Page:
Sunday, December 11, 2005

First Impressions of "Narnia"

Remember that unlike "Lord of the Rings" these were written for children and emphasize a child's sensibilities. "Always winter but never Christmas" exemplifies this difference. What could "Christmas" possibly mean to Narnians? Nothing, but it speaks concisely to a child's heart. If you are expecting "Lord of the Rings" you will cringe when Father Christmas shows up in a sleigh with reindeer, but that is in the book. One of the lead characters is a talking beaver, after all.

All this to say, the movie is faithful to the book in both content and tone, and the depiction of atoning sacrifice is clear. Aslan does not fly (as he does in the book) which is probably a good thing. He sounds like Liam Neeson which is OK, but a less recognizable voice may have been better. The talking animals were spotty: the beavers worked, the fox and wolves not as well. This probably has as much to do with the physical structure of beaver and canine skulls and jaws as with the animators' prowess; beaver faces are more human in proportion so their mouths can more convincingly mimic human speech.

The battle scenes also work. The gore of the Middle Earth battles is absent, as it should be in a children's movie, yet the scenes are well choreographed and engaging. The final battle between Jadis and Peter is especially well done, and demonstrates the cold masterfulness of the queen.

Overall, I predict success and sequels. If anything, this movie is more faithful to Lewis' book than Jackson's to Tolkein's.


  1. My thoughts as well.

    I was very impressed with the movie. Though it wasn't as grandly produced as Lord of the Rings, it was still a wonderful piece, and I sat in the movie theater excited the whole through, watching C.S. Lewis' masterpiece on the big screen!

    My parents sent me an interesting review from Crosswalk which sates some very upset complaints from secular critics over the blatancy of the Christian allegory:

    "In a very real sense, Pullman's wretched opposition serves as a validation of the Narnia project. Similarly, Polly Toynbee of The Guardian (London), argues that even as the movie is "beautiful to look at and wonderfully acted," she is appalled by the clear Christian allusions found within the film. The four Pevensie children (the siblings who serve as the human characters in the story) are described as members of a fallen race. The boys, Peter and Edmund, are both addressed as "son of Adam." Likewise, each of the girls, Susan and Lucy, is known as a "daughter of Eve." The redemptive purpose of God is described as "deep magic" which counters the power of evil. Evil is presented in all of its beauty and horror, personalized in the character of the White Witch. Aslan dies as a sacrifice i n order to save Edmund, who has betrayed his siblings for the promise of Turkish Delight, a candy he craves. Both the book and the movie include powerful depictions of Aslan's sacrificial death, resurrection, and victory.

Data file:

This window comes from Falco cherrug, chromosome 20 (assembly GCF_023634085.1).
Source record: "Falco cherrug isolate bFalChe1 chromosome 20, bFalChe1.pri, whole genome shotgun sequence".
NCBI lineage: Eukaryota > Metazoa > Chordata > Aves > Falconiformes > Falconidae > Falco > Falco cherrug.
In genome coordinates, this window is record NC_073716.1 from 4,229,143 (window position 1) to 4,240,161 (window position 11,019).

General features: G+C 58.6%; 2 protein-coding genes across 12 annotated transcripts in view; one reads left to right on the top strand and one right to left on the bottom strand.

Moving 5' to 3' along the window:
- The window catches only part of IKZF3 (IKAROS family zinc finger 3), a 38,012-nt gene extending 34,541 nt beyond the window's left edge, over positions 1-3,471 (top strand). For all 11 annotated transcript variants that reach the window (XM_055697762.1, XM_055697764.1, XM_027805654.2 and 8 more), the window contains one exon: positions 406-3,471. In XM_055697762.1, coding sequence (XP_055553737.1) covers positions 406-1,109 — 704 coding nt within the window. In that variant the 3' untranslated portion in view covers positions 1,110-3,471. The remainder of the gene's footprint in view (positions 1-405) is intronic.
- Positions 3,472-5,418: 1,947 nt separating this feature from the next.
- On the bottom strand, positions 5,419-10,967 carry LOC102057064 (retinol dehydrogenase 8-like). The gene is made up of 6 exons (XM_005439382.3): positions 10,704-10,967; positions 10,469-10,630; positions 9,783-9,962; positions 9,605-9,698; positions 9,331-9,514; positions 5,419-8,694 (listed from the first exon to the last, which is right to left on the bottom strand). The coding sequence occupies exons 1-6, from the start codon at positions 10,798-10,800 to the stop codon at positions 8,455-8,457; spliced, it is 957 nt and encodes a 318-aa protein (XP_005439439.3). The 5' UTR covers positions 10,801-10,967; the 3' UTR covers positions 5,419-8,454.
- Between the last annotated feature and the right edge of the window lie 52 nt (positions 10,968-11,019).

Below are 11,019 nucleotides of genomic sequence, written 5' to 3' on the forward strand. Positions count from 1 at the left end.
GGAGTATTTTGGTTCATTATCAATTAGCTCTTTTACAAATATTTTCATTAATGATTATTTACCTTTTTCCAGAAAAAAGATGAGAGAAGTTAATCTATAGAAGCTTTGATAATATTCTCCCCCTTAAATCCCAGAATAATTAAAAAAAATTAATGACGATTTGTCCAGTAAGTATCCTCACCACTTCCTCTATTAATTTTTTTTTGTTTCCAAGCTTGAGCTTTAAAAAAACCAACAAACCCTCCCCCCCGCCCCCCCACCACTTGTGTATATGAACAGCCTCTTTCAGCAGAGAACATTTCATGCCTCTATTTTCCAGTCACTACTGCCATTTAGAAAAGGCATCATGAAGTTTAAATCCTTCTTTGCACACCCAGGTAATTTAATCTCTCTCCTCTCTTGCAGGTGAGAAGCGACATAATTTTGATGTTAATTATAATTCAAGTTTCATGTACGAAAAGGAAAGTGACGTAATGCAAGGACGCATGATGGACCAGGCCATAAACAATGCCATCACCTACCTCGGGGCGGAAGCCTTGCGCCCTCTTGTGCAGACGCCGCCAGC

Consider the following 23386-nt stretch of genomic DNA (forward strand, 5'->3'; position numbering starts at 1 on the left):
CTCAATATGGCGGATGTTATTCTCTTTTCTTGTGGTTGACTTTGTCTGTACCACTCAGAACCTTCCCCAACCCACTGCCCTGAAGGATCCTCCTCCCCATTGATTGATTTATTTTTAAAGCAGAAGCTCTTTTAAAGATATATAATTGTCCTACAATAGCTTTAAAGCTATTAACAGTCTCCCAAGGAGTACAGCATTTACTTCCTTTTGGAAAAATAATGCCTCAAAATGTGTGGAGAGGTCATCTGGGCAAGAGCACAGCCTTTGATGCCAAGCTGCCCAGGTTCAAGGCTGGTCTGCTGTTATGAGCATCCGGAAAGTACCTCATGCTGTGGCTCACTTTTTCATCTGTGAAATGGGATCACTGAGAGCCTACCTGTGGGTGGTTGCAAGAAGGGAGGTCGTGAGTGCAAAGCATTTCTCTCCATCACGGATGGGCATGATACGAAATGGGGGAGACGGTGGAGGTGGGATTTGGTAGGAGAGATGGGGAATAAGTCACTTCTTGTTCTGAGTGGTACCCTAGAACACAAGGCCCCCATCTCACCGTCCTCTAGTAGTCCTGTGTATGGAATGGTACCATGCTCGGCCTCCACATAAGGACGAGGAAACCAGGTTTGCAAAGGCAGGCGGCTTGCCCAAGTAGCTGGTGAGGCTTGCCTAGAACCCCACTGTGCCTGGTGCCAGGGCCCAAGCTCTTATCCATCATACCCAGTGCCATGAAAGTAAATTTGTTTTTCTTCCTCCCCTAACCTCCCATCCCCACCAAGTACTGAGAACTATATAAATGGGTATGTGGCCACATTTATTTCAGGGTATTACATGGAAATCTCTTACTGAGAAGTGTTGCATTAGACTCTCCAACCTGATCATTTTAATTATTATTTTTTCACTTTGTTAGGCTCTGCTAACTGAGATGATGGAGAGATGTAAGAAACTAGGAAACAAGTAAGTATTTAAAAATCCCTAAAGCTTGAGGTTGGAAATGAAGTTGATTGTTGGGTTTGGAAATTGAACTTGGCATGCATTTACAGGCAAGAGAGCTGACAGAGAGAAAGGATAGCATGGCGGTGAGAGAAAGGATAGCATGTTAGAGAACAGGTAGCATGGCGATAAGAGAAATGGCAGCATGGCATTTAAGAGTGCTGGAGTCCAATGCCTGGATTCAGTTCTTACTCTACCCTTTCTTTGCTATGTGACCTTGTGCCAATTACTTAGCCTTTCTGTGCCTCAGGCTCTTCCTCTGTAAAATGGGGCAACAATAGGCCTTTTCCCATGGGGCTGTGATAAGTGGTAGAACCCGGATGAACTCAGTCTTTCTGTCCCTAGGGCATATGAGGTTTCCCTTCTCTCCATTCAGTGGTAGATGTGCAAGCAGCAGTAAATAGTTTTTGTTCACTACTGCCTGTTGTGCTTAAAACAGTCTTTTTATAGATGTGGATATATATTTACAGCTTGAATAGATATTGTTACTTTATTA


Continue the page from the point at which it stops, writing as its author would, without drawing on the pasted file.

This theme of redemption is especially offensive to Toynbee. "Of all the elements of Christianity, the most repugnant is the notion of the Christ who took our sins upon himself and sacrificed his body in agony to save our souls. Did we ask him to? Poor child Edmund, to blame for everything, must bear the full weight of a guilt only Christians know how to inflict, with a twisted knife to the heart."

    Toynbee, like Pullman, hates the books because Lewis made no effort to hide his Christian faith. After all, Lewis had once described himself as "a blaspheming atheist." His conversion--among the most publicized of the twentieth century--became the basis for his telling of the Narnia story. Interestingly, Toynbee takes particular offense at the fac t that Christ is represented by the character of a lion. She would prefer the lamb, "weak, poor and refusing to fight." According to the Bible, Christ is both. As our penal sacrifice, He willingly gave His life as the Lamb of God. Yet, He is also coming in power and in judgment and is described in the Bible as the "Lion of Judah." As Lewis insightfully remarked, Aslan is "no tame lion." "

  2. Though the Bible says it will happen, I'm still continually amazed that people take such offense at the redemptive aspects of Christianity. Your comment and the underlying commentary are good reminders that the gospel is, in fact, offensive in itself.

  3. I haven't been able to see the film yet, but some (presumably Christian?) reviewers seem to think the tone of the film was considerably off:

  4. No, no, the tone was just right, if I recall my first read of the book at something like eight years of age. Prequel! Prequel! Prequel!